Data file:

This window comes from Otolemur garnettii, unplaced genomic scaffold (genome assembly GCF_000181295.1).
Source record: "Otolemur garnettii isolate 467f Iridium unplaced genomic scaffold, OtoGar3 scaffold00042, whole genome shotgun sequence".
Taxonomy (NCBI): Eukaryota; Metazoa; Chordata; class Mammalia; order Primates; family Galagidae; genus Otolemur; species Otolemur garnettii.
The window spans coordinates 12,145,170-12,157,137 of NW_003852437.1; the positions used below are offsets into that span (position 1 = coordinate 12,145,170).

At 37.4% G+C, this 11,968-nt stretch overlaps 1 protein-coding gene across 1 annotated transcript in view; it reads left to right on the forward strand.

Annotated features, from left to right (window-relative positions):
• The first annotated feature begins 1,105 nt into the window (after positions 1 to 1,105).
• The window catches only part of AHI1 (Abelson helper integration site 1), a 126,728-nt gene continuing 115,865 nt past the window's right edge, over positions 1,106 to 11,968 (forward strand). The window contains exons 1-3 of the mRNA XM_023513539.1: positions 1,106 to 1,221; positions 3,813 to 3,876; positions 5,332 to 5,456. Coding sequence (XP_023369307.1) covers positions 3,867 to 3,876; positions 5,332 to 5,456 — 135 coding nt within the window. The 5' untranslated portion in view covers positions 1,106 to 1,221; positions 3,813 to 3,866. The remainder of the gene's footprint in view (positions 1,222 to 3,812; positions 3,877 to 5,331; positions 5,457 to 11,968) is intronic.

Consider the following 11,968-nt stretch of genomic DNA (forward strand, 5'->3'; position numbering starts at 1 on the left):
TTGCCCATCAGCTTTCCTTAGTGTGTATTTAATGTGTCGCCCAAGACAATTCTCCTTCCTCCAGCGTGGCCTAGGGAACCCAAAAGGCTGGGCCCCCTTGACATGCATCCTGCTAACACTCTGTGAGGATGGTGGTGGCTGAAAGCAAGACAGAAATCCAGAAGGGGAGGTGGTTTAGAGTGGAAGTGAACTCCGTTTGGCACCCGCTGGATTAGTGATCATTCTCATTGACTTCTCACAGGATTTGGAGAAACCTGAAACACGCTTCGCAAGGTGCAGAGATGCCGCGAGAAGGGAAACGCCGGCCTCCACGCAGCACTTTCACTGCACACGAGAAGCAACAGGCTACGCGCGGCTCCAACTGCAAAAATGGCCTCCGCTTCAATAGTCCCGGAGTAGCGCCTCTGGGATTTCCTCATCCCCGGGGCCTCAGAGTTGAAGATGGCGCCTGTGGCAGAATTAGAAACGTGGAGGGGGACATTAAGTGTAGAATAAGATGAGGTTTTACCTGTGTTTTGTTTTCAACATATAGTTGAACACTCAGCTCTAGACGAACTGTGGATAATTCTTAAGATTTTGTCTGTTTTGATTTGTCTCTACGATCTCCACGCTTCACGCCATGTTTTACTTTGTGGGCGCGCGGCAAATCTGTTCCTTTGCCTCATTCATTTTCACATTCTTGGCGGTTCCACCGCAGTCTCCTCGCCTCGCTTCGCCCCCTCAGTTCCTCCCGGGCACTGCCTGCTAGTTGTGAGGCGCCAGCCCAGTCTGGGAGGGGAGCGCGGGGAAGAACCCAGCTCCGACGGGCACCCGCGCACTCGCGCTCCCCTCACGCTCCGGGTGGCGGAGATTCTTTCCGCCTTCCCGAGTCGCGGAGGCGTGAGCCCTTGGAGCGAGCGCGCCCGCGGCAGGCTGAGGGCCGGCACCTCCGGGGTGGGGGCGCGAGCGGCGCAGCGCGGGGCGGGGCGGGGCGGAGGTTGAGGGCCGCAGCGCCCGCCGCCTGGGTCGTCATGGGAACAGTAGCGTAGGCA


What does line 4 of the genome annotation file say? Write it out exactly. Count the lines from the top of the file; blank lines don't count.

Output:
The window spans coordinates 12,145,170-12,157,137 of NW_003852437.1; the positions used below are offsets into that span (position 1 = coordinate 12,145,170).